I was reading about St. Cunegunda today. I read that she took a vow of virginity, but that her husband consented to this before they got married, leading me to believe that she remained a virgin after marriage. Isn’t there supposed to be an openness to having children in marriage? Can someone make sense of this for me?
I don’t know about this Saint, but it MAY have been a marriage to protect her.
Sometimes, throughout history, consecrated virgins were allowed to legally marry in order to protect them from someone/something.
There have also been examples of a woman being granted dispensation from the bishop to marry her brother-in-law (after her sister’s death) simply to help raise her nieces and nephews (esp in times/communities where a nanny would have been unheard of and/or considered scandalous).
But it may have been just a Josephite Marriage. Wikipedia seems to imply that St. Cunegunda’s marriage to St. Henry II was a Josephite Marriage.
It’s called a “Josephite marriage”, and there are other saints and blesseds who have married for some reason with the understanding that they would both stay celibate, and it’s permissible to do if both the husband and wife agree. Although a couple’s spiritual director might think it’s not a good idea and counsel them against it.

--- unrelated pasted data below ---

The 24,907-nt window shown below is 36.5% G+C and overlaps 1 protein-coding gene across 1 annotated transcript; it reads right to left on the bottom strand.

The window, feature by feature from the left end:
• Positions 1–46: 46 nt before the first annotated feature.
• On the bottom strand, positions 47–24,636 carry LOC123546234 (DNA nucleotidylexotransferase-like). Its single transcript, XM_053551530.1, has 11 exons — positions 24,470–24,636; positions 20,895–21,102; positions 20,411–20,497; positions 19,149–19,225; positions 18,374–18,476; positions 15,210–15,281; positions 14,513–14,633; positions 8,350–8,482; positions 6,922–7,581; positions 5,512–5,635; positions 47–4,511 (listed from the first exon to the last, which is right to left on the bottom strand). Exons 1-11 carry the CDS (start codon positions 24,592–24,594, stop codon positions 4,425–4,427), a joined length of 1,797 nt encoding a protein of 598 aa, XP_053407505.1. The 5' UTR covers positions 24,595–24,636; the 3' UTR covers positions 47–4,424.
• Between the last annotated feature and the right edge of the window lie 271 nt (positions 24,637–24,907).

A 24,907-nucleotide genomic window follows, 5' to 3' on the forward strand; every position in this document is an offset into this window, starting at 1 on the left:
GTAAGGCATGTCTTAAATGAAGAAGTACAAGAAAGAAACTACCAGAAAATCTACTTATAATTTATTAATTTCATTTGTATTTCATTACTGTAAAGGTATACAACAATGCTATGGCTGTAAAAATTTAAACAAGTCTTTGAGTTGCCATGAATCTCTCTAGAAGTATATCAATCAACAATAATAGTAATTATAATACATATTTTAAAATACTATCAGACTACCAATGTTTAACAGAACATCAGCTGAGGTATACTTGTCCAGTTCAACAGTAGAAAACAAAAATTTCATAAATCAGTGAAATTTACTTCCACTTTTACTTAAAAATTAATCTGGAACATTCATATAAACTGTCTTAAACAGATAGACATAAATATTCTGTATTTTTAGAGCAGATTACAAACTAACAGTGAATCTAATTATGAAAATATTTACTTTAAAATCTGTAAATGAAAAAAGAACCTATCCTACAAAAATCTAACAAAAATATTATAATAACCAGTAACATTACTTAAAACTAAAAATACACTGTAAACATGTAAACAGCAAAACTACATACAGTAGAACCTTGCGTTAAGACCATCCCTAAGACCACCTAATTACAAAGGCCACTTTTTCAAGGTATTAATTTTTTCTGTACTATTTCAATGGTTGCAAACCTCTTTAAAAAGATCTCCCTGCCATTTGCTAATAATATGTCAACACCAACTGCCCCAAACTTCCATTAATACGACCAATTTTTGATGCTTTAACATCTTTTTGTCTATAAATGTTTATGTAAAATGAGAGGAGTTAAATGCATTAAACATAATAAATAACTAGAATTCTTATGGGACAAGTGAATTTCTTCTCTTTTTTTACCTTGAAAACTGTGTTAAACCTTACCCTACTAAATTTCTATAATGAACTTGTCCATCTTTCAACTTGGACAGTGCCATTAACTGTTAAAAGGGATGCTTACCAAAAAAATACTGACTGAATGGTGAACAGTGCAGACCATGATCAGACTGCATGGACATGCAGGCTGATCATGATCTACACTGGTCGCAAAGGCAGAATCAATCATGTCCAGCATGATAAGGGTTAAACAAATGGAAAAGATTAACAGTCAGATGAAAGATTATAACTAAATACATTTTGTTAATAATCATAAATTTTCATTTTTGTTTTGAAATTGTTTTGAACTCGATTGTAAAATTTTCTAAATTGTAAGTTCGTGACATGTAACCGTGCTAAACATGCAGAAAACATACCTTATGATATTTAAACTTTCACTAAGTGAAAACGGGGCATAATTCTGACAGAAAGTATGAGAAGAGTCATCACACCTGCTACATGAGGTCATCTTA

St. Therese of Lisieux’s parents were planning to have a Josephite marriage but their priest advised them against it, so they had a large family instead, including one saint and one on the path to sainthood.
The Church requirement is that you be capable of having sex when you marry, and be open to life. The Church does not require that you actually have sex.
Married couples have a general duty to procreate. But this duty is not absolute and can be limited or set aside completely for a sufficiently good cause.
There’s a book called “Married Saints and Blesseds Through the Centuries” by Fr. Ferdinand Holbock and it seems like 90% voluntary embraced continence for the purpose of sanctification.
There’s also a number of married saints and blesseds who decided to abstain for spiritual purposes only after they had had several children.
There is a more secular version of this story. According to Rodulfus Glaber, a chronicler of that time, Saint Cunegonda was suffering infertility. She married an emperor so it was expected from him to repudiate her in order to get a new spouse and a progeny. Instead he loved her so much (and shared also her religious values) that he decided to protect her and accepted a childless and most likely josephite marriage.
Put briefly, there are two aspects of marriage at work here: the fact that it is ordered to procreation (whether or not there is any procreation) and that the spouses give and receive what can be called “the right to the body”: this could be termed the “procreativity” of marriage. In order for marital consent to be, in truth, “marital”, the couple has to exchange this right to the body. Whether or not they exercise the right is a separate question and one to which they can come to varying agreements. For the rare couple who decide to have a “Josephite” marriage, they can do so…provided that they do exchange the marital rights with each other.